In Titanic, the elderly Rose throws the Heart of the Ocean off a boat; that has been discussed in similar question here:

Why did Rose throw the diamond necklace overboard?

But why did she keep the diamond with her this long, even when she never used it during her bad days? Why did she keep the reminder of Cal this long? She could have thrown it away a long time ago.

  • Cal wasn't the only person who was linked to that diamond. It was presented by him, that's true, but Jack was also related to it when its theft was pinned on him. Commented Mar 6, 2017 at 10:57
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    It seems as though James Cameron would use the diamond to represent "Rose's story", which she had kept to herself until now. Once she told her story, she was able to let it go. She held onto the diamond as a physical reminder of her experience on Titanic and of Jack. (This is just my impression, not based on anything I read, so I'm not including it as an answer.) Commented Mar 6, 2017 at 21:18

2 Answers 2


It's not stated anywhere in the movie or on the internet why she kept that diamond for long.

Why she kept the diamond this long with her, even when she never used it during her bad days.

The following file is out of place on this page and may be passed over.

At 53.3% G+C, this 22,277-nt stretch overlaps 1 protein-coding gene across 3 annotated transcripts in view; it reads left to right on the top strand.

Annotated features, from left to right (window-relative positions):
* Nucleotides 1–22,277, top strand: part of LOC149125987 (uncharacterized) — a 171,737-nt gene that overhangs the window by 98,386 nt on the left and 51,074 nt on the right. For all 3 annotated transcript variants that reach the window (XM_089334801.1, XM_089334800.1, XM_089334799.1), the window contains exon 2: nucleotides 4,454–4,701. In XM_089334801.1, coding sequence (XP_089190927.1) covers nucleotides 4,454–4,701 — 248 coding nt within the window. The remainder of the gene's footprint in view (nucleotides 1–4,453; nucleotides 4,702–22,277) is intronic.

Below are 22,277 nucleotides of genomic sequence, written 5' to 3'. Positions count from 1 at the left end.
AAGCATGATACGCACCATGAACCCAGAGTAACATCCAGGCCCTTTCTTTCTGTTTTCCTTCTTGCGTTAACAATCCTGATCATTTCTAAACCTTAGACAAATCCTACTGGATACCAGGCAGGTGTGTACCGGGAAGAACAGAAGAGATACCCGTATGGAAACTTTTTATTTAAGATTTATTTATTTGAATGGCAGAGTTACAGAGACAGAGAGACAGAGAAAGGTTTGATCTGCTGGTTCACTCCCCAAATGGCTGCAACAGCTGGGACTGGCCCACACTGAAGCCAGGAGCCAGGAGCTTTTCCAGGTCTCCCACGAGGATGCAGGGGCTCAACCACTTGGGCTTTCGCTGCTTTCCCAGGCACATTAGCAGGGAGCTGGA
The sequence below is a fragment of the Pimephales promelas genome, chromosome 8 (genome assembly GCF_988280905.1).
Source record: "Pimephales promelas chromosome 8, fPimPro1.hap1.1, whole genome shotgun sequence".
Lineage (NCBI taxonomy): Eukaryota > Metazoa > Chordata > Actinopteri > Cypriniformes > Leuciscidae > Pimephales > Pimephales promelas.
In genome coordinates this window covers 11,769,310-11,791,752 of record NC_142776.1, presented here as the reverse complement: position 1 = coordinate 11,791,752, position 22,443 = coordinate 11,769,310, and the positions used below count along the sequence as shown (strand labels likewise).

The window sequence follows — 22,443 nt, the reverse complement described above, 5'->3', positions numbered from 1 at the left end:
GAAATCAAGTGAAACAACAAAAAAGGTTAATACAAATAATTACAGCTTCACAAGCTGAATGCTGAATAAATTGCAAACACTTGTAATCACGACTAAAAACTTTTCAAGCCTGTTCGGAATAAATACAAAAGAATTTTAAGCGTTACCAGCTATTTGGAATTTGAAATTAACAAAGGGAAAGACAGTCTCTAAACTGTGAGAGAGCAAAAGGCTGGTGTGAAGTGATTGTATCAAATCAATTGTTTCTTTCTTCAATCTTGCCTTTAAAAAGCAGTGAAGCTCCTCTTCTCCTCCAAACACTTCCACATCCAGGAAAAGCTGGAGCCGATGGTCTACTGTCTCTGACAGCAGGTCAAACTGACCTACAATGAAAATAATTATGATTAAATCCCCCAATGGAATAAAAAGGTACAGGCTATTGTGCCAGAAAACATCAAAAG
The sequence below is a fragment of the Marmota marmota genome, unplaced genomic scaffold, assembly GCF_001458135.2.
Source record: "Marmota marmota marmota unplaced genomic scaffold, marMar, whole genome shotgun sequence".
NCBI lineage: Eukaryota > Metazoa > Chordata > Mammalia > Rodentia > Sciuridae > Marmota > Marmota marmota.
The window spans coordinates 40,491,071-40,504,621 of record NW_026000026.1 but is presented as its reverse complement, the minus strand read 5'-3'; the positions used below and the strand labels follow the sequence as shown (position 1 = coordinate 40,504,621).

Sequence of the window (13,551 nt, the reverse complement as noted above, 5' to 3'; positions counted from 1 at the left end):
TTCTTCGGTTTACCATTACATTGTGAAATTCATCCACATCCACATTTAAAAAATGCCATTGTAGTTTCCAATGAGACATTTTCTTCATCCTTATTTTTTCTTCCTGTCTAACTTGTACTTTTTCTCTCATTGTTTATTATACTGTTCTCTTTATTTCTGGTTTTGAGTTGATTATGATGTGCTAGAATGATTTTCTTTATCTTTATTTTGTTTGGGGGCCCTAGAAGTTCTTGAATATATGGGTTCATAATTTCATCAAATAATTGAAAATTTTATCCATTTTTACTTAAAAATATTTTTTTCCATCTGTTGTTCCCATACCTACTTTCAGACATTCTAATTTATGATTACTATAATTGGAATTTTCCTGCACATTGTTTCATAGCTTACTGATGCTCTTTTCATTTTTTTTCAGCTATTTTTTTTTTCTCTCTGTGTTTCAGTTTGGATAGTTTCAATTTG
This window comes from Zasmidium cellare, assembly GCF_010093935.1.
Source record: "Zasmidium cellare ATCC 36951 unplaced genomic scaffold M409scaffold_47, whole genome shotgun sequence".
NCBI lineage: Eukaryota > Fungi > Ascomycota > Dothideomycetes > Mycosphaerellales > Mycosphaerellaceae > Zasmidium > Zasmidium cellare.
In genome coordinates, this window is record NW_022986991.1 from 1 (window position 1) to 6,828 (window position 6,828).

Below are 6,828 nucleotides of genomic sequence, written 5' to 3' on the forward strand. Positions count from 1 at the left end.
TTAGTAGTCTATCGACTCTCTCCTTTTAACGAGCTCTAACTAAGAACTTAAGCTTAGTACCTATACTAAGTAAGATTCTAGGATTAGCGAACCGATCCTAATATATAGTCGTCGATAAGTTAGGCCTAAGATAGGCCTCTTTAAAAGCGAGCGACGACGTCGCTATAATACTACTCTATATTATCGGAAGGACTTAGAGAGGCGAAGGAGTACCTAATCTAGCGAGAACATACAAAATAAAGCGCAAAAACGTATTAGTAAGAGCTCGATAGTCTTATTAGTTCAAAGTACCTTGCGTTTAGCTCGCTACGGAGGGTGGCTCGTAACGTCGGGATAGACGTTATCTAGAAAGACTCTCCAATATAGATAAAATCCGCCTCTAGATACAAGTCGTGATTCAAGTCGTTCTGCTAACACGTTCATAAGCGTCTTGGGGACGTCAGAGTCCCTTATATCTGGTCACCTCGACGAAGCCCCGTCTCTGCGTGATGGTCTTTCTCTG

She could, but it wouldn't be very easy.

Right before old Rose starts to tell the story, Brock Lovett says that a claim was made against insurance for the loss of the diamond by Nathan Hartley, Cal's father. Now since that insurance company paid for it, it is the legal owner of the diamond. If she did donate it or sell it, it would automatically be subject to claim by that insurance company.

Why did she keep the reminder of Cal this long?

Well, this diamond is not the reminder of Cal only. It is also reminder of Jack. She got her portrait drawn wearing the Heart of the Ocean. It is the only thing that reminds her of Jack. So, this could be the reason why she kept that diamond for long.

  • Possibly, but Rose could argue that she salvaged the gemstone. When a ship sinks, the Law of Salvage generally says whatever you recover is yours. I don’t know if there is a case where a passenger accidentally entrusts personal personal property to another passenger (without the knowledge of either). Commented Nov 6, 2020 at 21:32

I don't think there is an answer in the film or anything else that is remotely canon but -- wouldn't you?

It was the only physical remembrance she had of her Great Love. Jack was dead, the drawings were at the bottom of the ocean, she had nothing like a letter or a ring, there was no grave to visit.

Incidentally, only on second viewing did I realize we were meant to think that Rose was planning to throw herself into the sea at the end. It was filmed to recall the first suicide attempt, in particular, her bare foot stepping on the lowest rail (Cameron, like Tarantino, has a little foot-fetish going on). I think we were supposed to be surprised that she even had the diamond, even though Cal tells Livejoy (and us) she does some 30 minutes ahead of time.

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